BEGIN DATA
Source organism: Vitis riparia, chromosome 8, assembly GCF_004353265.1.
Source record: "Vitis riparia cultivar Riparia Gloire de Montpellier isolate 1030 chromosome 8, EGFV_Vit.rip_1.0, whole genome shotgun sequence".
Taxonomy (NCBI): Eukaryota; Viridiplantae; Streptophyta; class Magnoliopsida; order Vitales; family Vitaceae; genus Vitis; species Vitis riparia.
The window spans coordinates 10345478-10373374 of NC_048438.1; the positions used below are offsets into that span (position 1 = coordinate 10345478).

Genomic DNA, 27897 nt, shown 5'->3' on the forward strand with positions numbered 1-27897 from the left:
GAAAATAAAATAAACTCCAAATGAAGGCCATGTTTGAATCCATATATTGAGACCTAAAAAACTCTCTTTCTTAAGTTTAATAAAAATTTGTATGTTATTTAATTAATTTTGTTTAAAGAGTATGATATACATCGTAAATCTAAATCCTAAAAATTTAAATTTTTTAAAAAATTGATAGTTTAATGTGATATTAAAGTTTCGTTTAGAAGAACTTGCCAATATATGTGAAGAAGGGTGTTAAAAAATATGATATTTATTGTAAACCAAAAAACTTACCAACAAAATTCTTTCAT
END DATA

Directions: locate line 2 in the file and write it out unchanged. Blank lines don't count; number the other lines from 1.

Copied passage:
Source record: "Vitis riparia cultivar Riparia Gloire de Montpellier isolate 1030 chromosome 8, EGFV_Vit.rip_1.0, whole genome shotgun sequence".